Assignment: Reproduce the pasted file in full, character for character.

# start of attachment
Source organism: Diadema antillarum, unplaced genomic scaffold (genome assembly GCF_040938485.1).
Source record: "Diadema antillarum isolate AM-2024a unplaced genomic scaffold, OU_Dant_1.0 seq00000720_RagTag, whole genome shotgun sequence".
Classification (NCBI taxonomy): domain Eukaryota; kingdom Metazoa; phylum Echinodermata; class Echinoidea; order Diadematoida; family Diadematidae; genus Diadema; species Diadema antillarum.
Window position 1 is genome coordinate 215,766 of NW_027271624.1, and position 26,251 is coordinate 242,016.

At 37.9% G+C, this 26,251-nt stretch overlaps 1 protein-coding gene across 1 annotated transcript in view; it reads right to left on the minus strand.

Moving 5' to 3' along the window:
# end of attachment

Source organism: Diadema antillarum, unplaced genomic scaffold (genome assembly GCF_040938485.1).
Source record: "Diadema antillarum isolate AM-2024a unplaced genomic scaffold, OU_Dant_1.0 seq00000720_RagTag, whole genome shotgun sequence".
Classification (NCBI taxonomy): domain Eukaryota; kingdom Metazoa; phylum Echinodermata; class Echinoidea; order Diadematoida; family Diadematidae; genus Diadema; species Diadema antillarum.
Window position 1 is genome coordinate 215,766 of NW_027271624.1, and position 26,251 is coordinate 242,016.

At 37.9% G+C, this 26,251-nt stretch overlaps 1 protein-coding gene across 1 annotated transcript in view; it reads right to left on the minus strand.

Moving 5' to 3' along the window: